Archive for August, 2007|Monthly archive page

Streaming Violations

In general on August 15, 2007 at 7:41 pm

Streaming Transformations is a part of the family of validation standards being created as Document Schema Definition Languages (DSDL) through ISO. DSDL is, of course, the great hope of the publishing industry for providing more appropriate technologies for arbitrarily-structured documents, as opposed to the legacy data-based technologies currently popular with XML developers. STX, a one-pass transformation language for XML documents, has been proposed as the seed technology for the streaming transformation section of DSDL. As a good starting point for constructing a grammar-based technology, STX proffers a candidate technology that would allow ISO to make progress in a reasonable timeframe.

Apathy ruled the voting to consider whether STX should form the basis for part 6 of DSDL. Only five countries bothered to cast a vote. This is somewhat understandable given the enormous energies being consumed by the colossus that is the OOXML fast track consideration. The Canadian and Japanese national bodies returned no votes on the issue of whether to adopt STX as the foundation for DSDL part 6. This will delay any progress of creating a standardised streaming technology through ISO. The record of voting is publicly available on the brilliant JTC1SC34 site – where we can see the rationale behind the voting.

Considering the problems users have with extremely large XML files, and the urgent need for better tools support, the voting is intriguing. STX may not be perfect, but adopting it as a starting point would have moved the DSDL process forward considerably and allowed further work using STX as a basis. The rationale given by Japan is reasonable. But the reasoning from Canada does not appear to be so straightforward. So why did Canada vote no? Well the answer may lie in a conflict of interest that has now been exposed. It appears that the W3C XSL WG is considering streaming requirements for a future version of XSLT. However, if this knowledge was not public at the time of the ballot – how could Canada have acted in the interests of another standards body?


Design and APIs

In general on August 1, 2007 at 8:10 pm

One of the skills a good engineer is expected to exhibit is design. This may come as a surprize to some but a good engineering solution will exhibit many principles of desisgn expertise that come from experience and the application of the art in which the enginner practices. This is as true for building audio filters for electronic circuits and bridges as it is for Application Programmer Interfaces.

So what is good design? Good design is what makes things invisible. Things that are well designed become more elegant, usable and useful that items that are not. This has a direct commercial impact on businesses – in manufacturing design is obviously a factor that affects the desirability of one product over another. But the commercial imperative of design is much deeper that aesthetics. Design affects adoption, design affects maintenance, design affects visibility.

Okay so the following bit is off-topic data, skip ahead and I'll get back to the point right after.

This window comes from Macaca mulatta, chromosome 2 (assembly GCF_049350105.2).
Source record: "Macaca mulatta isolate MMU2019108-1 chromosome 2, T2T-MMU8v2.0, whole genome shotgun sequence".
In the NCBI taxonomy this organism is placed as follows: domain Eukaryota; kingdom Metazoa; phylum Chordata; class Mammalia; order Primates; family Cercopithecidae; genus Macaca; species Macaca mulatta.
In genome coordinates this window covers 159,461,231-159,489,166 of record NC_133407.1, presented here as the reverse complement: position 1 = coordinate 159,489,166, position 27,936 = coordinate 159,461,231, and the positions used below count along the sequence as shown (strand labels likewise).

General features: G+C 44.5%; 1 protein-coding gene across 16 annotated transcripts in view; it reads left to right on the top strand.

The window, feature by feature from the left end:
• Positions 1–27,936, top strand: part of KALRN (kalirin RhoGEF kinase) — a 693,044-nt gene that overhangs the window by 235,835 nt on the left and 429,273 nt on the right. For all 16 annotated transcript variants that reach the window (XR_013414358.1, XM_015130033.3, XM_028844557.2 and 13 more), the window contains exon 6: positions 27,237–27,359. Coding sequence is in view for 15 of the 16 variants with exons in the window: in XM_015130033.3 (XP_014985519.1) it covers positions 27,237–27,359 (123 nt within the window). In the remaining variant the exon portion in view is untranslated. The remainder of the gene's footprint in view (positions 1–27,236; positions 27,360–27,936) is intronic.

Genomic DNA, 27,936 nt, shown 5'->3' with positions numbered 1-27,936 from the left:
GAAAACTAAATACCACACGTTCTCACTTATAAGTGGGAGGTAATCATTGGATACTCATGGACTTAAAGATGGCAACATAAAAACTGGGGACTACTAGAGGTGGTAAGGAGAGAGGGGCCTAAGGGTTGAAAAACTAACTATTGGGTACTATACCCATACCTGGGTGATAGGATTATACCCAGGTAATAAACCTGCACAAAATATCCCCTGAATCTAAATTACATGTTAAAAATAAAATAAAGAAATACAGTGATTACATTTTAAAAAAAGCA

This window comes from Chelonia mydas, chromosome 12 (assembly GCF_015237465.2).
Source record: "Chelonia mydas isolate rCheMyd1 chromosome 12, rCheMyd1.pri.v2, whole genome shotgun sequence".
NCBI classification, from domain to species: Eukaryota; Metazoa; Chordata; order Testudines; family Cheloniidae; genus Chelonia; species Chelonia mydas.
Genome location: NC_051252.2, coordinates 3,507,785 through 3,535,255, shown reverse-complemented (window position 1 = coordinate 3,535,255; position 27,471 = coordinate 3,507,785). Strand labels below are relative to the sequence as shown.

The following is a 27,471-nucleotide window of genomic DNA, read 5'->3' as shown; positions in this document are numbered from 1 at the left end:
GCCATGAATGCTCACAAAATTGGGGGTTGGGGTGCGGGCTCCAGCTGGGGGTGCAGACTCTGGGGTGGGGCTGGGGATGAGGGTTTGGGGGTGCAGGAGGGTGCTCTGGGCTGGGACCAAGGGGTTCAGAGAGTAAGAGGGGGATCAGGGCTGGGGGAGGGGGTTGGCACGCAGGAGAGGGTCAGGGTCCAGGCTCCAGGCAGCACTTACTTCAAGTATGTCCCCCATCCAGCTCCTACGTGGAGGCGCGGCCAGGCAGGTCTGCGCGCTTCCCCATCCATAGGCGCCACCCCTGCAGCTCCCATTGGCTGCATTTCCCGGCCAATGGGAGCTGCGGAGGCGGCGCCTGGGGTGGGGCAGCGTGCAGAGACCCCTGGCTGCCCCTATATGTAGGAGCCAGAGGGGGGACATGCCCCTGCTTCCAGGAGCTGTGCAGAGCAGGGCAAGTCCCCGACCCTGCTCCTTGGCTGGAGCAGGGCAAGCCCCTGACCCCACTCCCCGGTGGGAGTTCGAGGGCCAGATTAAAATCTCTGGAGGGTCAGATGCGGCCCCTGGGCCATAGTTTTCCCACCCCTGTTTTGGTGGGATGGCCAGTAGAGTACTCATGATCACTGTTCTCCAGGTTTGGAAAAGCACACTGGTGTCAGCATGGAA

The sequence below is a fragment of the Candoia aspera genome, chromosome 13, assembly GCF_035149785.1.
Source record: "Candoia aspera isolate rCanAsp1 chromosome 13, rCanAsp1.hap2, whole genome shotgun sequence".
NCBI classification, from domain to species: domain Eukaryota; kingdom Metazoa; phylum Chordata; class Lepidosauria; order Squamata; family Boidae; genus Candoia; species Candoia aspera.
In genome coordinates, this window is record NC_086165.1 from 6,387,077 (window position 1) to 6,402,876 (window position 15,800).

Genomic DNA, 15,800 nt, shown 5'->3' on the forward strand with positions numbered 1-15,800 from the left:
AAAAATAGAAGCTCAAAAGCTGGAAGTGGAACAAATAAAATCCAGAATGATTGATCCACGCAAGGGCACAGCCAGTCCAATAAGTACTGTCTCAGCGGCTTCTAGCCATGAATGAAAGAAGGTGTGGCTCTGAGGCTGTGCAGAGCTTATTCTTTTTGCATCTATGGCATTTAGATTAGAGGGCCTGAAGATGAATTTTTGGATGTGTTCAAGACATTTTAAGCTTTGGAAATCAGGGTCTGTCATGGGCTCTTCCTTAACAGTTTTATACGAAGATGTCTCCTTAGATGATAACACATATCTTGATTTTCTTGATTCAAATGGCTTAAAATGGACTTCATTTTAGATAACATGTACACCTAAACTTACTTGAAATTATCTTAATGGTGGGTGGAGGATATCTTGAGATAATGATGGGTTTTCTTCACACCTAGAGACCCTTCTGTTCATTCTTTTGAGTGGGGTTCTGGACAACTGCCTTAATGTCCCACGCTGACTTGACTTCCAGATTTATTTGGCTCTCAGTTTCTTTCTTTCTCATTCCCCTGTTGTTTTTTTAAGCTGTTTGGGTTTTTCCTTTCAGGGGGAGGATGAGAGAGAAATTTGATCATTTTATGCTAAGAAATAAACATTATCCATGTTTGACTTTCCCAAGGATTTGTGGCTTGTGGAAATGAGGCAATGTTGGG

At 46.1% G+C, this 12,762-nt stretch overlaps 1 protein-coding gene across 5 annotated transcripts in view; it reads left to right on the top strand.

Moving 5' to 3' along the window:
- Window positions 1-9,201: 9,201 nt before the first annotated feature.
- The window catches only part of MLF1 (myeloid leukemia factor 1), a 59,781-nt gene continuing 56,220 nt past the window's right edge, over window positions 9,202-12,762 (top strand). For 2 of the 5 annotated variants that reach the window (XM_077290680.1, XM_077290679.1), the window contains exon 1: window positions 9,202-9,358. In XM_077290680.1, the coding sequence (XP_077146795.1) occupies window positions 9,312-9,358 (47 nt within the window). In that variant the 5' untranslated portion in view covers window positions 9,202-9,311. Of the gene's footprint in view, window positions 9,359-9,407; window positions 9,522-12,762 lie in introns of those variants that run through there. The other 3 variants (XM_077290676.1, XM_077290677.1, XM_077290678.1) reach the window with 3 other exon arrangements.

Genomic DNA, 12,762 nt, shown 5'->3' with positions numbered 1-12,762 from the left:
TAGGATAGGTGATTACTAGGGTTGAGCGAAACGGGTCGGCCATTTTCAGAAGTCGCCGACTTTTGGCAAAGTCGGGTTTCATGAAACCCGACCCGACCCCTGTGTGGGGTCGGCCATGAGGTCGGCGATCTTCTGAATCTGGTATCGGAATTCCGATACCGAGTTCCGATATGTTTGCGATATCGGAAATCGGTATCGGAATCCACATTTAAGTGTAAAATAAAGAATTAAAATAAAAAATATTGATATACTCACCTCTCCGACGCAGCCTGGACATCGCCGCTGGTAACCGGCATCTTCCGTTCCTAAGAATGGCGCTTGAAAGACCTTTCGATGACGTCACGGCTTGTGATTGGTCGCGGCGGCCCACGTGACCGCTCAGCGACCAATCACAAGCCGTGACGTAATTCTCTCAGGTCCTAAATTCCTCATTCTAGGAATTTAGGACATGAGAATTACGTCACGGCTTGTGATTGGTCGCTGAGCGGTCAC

An API can be one of a company’s greatest assets. The decision to code to your interface establishes a greater mindshare in the people you work with than merely being another name in a list of suppliers. Done well an API helps integrate your services into someone else’s business processes. However, bad design should not get off the developers to do list. Exposing your understanding of your value proposition to customers is a daunting step and one that can fail much more easily than many realise.

Of course the best APIs are released once they are already proven within their organization. Since APIs cannot radically change, there needs to be a high level of confidence that the decisions taken will stand up to use over a lengthy period of time. Design should make things easy whilst being useful. Rather than reiterate whats already known, I refer you, dear reader to an existing exposition of the value of APIs.

The important things about public APIs is that they will not necessarily be used by programmers! Programmers are people who spend all their time writing code. Is one of those people really interested in your business processes? Isn’t it much more likely that the real audience for your API is the technically-leaning component of your customer base? So write with those people in mind – and they can explain what needs to be done to their programmers. Remember programmers write sort algorithms – not business requirements.

Of course, once an API is released in the wild, there is an implied contract to keep servicing it. Unless there are exceptional circumstances (like an acquisition involving a different business strategy, and even then there is a loss of goodwill) users are not going to be happy if their interface is whipped from under their feet. Caveat emptor – or make sure you know what your backup plan is and ensure you are loosely-coupled to your services of choice.